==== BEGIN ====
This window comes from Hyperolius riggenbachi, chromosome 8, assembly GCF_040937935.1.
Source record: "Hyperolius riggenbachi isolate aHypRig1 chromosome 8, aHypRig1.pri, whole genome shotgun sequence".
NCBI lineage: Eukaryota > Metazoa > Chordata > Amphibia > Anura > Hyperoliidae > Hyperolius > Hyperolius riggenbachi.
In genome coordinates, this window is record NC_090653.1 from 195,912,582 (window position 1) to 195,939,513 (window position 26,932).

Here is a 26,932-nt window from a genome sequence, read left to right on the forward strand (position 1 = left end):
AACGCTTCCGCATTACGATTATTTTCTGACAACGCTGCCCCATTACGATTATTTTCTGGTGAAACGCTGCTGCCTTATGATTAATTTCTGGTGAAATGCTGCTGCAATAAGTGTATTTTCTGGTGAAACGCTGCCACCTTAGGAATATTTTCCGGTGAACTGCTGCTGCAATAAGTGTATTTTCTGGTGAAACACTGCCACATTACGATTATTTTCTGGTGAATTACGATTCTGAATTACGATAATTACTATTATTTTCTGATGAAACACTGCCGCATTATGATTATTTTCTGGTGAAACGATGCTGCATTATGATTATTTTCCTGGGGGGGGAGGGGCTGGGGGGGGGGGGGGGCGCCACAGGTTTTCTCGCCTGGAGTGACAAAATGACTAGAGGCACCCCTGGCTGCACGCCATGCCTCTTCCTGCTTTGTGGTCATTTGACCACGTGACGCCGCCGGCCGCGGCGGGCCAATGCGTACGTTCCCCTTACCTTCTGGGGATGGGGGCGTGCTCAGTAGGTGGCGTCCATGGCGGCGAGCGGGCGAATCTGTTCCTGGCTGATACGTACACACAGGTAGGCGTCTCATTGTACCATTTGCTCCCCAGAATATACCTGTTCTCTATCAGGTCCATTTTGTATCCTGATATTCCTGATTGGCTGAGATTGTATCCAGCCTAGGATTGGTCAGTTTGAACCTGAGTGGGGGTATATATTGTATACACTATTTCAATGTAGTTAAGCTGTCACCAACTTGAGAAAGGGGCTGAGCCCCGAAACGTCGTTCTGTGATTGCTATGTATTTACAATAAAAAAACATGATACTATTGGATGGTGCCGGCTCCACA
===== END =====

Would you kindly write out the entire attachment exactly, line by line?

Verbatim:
This window comes from Hyperolius riggenbachi, chromosome 8, assembly GCF_040937935.1.
Source record: "Hyperolius riggenbachi isolate aHypRig1 chromosome 8, aHypRig1.pri, whole genome shotgun sequence".
NCBI lineage: Eukaryota > Metazoa > Chordata > Amphibia > Anura > Hyperoliidae > Hyperolius > Hyperolius riggenbachi.
In genome coordinates, this window is record NC_090653.1 from 195,912,582 (window position 1) to 195,939,513 (window position 26,932).

Here is a 26,932-nt window from a genome sequence, read left to right on the forward strand (position 1 = left end):
AACGCTTCCGCATTACGATTATTTTCTGACAACGCTGCCCCATTACGATTATTTTCTGGTGAAACGCTGCTGCCTTATGATTAATTTCTGGTGAAATGCTGCTGCAATAAGTGTATTTTCTGGTGAAACGCTGCCACCTTAGGAATATTTTCCGGTGAACTGCTGCTGCAATAAGTGTATTTTCTGGTGAAACACTGCCACATTACGATTATTTTCTGGTGAATTACGATTCTGAATTACGATAATTACTATTATTTTCTGATGAAACACTGCCGCATTATGATTATTTTCTGGTGAAACGATGCTGCATTATGATTATTTTCCTGGGGGGGGAGGGGCTGGGGGGGGGGGGGGGCGCCACAGGTTTTCTCGCCTGGAGTGACAAAATGACTAGAGGCACCCCTGGCTGCACGCCATGCCTCTTCCTGCTTTGTGGTCATTTGACCACGTGACGCCGCCGGCCGCGGCGGGCCAATGCGTACGTTCCCCTTACCTTCTGGGGATGGGGGCGTGCTCAGTAGGTGGCGTCCATGGCGGCGAGCGGGCGAATCTGTTCCTGGCTGATACGTACACACAGGTAGGCGTCTCATTGTACCATTTGCTCCCCAGAATATACCTGTTCTCTATCAGGTCCATTTTGTATCCTGATATTCCTGATTGGCTGAGATTGTATCCAGCCTAGGATTGGTCAGTTTGAACCTGAGTGGGGGTATATATTGTATACACTATTTCAATGTAGTTAAGCTGTCACCAACTTGAGAAAGGGGCTGAGCCCCGAAACGTCGTTCTGTGATTGCTATGTATTTACAATAAAAAAACATGATACTATTGGATGGTGCCGGCTCCACA